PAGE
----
ἐν ὁράματι] in a vision (Acts 10:3, Acts 16:9, al.; differently Acts 7:31); whether awake or asleep, the context does not decide (not even by ἀναστάς, Acts 9:11). Eichhorn’s view, with which Kuinoel and partially also Heinrichs agree,—that Saul and Ananias had already been previously friends, and that the appearance in a dream as naturally resulted in the case of the former from the longing to speak with Ananias again and to get back sight by virtue of a healing power which was well known to him, as in the case of Ananias, who had heard of his friend’s fate on the way and of his arrival and dream,—is a fiction of exegetical romance manufactured without the slightest hint in the text, and indeed in opposition to Acts 9:11 f., 14. The course of the conversion, guided by Christ directly revealing Himself, is entirely in accordance with its commencement (Acts 9:3-9): “bat we know not the law according to which communications of a higher spiritual world to men living in the world of sense take place, so as to be able to determine anything concerning them” (Neander). According to Baur, the two corresponding visions of Ananias and (Acts 9:12) Saul are literary parallels to the history of the conversion of Cornelius. And that Ananias was a man of legal piety (Acts 22:12), is alleged by Schneckenburger, p. 168 f., and Baur, to be in keeping with the tendency of Luke, although he does not even mention it here; Zeller, p. 196, employs even the frequent occurrence of the name (chap. 5. and Acts 23:2, Acts 24:1) to call in question whether Ananias “played a part” in the conversion of the apostle at all.


Verse 11-12

Acts 9:11-12. There is a “straight street,” according to Wilson, still in Damascus.(241) Comp. Hackett in loc., and Petermann, Reisen im Orient, I. p. 98.

σαῦλον ὀνόματι] Saul by name, Saul, as he is called. Comp. Xen. Anab. i. 4. 11 : πόλιςθάψακος ὀνό΄ατι. Tobit 6:10; 4 Maccabees 5:3.

ἰδοὺ γὰρἀναβλέψῃ] contains the reason of the intimation given: for, behold, he prays, is now therefore in the spiritual frame which is requisite for what thou art to do to him, and—he is prepared for thy very arrival to help him—he has seen in a vision a man, who came in and, etc.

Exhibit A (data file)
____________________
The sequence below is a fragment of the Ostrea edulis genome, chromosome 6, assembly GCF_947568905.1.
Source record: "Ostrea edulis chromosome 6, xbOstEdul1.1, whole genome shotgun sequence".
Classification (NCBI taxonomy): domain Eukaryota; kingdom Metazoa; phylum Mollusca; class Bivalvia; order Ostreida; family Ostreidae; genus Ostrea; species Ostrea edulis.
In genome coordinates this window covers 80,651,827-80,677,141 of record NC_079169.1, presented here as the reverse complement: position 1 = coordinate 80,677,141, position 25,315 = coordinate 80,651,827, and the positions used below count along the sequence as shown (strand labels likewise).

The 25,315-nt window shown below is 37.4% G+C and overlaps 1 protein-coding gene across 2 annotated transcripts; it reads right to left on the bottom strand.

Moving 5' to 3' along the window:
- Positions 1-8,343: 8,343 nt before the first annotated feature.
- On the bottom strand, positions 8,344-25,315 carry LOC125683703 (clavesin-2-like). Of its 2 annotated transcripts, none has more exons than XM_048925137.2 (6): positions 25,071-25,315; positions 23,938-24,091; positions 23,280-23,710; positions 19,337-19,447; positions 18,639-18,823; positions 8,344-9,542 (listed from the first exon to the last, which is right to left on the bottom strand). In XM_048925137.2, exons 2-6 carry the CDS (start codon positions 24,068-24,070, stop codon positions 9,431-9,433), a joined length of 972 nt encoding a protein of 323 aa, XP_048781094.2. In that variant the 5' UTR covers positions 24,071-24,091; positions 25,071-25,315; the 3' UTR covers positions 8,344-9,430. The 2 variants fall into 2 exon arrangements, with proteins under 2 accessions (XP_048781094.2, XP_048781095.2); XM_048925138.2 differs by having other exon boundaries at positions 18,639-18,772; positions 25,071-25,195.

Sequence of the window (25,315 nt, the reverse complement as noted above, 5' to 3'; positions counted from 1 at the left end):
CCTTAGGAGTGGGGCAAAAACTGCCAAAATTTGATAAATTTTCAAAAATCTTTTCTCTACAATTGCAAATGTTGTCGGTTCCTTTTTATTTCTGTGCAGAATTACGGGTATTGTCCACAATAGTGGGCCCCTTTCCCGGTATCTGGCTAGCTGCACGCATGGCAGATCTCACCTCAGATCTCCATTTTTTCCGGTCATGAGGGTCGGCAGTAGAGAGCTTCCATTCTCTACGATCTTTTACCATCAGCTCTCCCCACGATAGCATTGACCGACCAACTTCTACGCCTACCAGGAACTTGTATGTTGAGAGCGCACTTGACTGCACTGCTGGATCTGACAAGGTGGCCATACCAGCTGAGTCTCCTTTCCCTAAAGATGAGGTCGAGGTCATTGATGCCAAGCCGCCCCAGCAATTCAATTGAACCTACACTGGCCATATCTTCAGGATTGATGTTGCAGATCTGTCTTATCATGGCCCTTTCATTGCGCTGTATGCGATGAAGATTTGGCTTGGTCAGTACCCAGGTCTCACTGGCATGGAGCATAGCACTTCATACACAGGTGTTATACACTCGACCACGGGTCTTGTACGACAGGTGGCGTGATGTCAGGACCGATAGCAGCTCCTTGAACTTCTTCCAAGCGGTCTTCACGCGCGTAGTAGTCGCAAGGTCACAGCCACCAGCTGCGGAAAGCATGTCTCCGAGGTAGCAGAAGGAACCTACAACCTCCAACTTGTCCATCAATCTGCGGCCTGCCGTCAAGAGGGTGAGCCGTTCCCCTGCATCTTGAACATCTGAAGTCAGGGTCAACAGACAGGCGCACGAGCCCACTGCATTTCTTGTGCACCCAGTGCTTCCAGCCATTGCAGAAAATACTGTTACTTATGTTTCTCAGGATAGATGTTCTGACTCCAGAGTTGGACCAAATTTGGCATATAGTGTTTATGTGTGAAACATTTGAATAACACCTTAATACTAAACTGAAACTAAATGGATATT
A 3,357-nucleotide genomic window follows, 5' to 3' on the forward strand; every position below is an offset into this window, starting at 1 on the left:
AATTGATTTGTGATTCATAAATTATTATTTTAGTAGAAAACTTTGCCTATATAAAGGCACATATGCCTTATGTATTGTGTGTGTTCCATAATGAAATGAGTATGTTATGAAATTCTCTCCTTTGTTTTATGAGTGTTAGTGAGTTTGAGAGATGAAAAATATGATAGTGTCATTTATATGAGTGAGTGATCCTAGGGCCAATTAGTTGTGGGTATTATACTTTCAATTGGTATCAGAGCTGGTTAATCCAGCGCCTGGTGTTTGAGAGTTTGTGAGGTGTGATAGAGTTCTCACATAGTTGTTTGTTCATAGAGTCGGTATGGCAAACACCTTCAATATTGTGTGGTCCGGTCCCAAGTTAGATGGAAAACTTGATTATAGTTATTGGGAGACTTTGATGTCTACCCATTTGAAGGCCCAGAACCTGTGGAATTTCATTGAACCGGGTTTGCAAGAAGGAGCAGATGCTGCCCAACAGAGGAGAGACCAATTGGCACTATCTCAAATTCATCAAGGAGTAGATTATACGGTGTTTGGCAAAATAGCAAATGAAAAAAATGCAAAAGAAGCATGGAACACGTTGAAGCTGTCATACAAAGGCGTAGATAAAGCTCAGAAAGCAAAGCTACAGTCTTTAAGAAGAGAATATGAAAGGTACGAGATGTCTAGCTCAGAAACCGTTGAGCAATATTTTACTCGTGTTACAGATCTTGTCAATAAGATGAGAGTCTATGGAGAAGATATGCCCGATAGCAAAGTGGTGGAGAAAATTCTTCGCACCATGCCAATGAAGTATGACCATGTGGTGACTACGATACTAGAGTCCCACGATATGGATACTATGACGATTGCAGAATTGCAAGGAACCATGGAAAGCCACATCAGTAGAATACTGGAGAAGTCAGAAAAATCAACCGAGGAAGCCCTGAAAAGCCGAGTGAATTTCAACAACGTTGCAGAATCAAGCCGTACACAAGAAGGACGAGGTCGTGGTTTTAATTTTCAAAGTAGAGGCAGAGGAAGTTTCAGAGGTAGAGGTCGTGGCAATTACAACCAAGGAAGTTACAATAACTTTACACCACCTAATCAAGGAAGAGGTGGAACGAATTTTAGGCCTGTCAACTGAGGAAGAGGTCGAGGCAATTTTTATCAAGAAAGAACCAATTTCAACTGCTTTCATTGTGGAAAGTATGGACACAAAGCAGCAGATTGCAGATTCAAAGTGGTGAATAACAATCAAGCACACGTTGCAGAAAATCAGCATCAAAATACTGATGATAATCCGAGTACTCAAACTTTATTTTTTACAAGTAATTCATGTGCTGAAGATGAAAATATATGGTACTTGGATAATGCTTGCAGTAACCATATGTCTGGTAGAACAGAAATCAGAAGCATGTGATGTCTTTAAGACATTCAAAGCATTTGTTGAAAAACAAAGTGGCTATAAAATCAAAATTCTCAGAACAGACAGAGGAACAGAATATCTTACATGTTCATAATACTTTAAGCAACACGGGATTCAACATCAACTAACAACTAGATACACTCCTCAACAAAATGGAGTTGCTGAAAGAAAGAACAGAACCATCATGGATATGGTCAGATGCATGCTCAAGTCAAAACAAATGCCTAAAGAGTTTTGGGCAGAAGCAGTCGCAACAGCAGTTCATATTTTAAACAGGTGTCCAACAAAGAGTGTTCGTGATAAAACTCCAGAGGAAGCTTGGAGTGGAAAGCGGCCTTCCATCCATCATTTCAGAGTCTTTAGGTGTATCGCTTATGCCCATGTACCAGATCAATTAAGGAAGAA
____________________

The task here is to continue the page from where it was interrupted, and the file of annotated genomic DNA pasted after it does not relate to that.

Imposition of hands (comp. on Acts 8:15) is here also the medium of communication of divine grace.

ἄνδρα ὀνόμ. ʼανανίαν] This is put, and not the simple σέ, to indicate that the person who appeared to Saul had been previously entirely unknown to him, and that only on occasion of this vision had he learned his name, Ananias.


Verses 13-16

Acts 9:13-16. Ananias, in ingenuous simplicity of heart, expresses his scruples as to conferring the benefit in question on a man who, according to information received from many ( ἀπὸ πολλ.), had hitherto shown himself entirely unworthy of it (Acts 9:13), and from whom even now only evil to the cause of Christ was to be dreaded after his contemplated restoration to sight (Acts 9:14). Whether Ananias had obtained the knowledge of the inquisitorial ἐξουσία which Saul had at Damascus by letters from Jerusalem (Wolf, Rosenmüller), or from the companions of Saul (Kuinoel), or in some other way, remains undetermined.

τοῖς ἁγίοις σου] to the saints belonging to Thee, i.e. to the Christians: for they, through the atonement appropriated by means of faith (comp. on Romans 1:7), having been separated from the κόσμος and dedicated to God, belong to Christ, who has purchased them by His blood (Acts 20:28).

ἐν ἱερουσ. belongs to κακὰ ἐποίησε.

Acts 9:14. As to the ἐπικαλεῖσθαι of Christ, see on Acts 7:59. It is the distinctive characteristic of Christianity, Acts 9:21; 1 Corinthians 1:2; Romans 10:10 ff.

Acts 9:15. σκεῦος ἐκλογῆς] a chosen vessel (instrument). In this vessel Christ will bear, etc. The genitive of quality emphatically stands in place of the adjective, Herm. ad Vig. p. 890 f.; Winer, p. 222 [E. T. 297]. Comp. σκεῦος ἀνάγκης, Anthol. xi. 27. 6.